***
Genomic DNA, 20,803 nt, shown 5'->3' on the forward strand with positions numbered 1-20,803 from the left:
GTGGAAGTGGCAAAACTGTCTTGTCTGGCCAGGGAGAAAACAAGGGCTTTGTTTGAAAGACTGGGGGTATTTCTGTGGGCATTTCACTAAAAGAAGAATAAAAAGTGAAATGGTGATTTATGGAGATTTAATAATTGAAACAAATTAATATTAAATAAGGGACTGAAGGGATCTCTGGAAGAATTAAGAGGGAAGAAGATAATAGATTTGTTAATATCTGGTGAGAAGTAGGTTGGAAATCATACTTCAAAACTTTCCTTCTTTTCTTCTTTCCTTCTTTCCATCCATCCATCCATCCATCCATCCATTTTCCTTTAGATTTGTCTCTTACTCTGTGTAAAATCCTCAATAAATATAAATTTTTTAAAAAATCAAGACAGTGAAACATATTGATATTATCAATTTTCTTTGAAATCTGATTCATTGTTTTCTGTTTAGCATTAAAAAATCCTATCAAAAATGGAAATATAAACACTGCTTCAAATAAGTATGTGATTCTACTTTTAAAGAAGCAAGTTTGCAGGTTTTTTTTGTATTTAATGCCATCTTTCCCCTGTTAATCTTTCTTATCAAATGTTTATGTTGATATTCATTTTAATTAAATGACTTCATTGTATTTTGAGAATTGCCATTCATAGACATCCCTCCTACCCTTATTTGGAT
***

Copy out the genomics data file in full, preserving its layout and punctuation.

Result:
Genomic DNA, 20,803 nt, shown 5'->3' on the forward strand with positions numbered 1-20,803 from the left:
GTGGAAGTGGCAAAACTGTCTTGTCTGGCCAGGGAGAAAACAAGGGCTTTGTTTGAAAGACTGGGGGTATTTCTGTGGGCATTTCACTAAAAGAAGAATAAAAAGTGAAATGGTGATTTATGGAGATTTAATAATTGAAACAAATTAATATTAAATAAGGGACTGAAGGGATCTCTGGAAGAATTAAGAGGGAAGAAGATAATAGATTTGTTAATATCTGGTGAGAAGTAGGTTGGAAATCATACTTCAAAACTTTCCTTCTTTTCTTCTTTCCTTCTTTCCATCCATCCATCCATCCATCCATCCATTTTCCTTTAGATTTGTCTCTTACTCTGTGTAAAATCCTCAATAAATATAAATTTTTTAAAAAATCAAGACAGTGAAACATATTGATATTATCAATTTTCTTTGAAATCTGATTCATTGTTTTCTGTTTAGCATTAAAAAATCCTATCAAAAATGGAAATATAAACACTGCTTCAAATAAGTATGTGATTCTACTTTTAAAGAAGCAAGTTTGCAGGTTTTTTTTGTATTTAATGCCATCTTTCCCCTGTTAATCTTTCTTATCAAATGTTTATGTTGATATTCATTTTAATTAAATGACTTCATTGTATTTTGAGAATTGCCATTCATAGACATCCCTCCTACCCTTATTTGGAT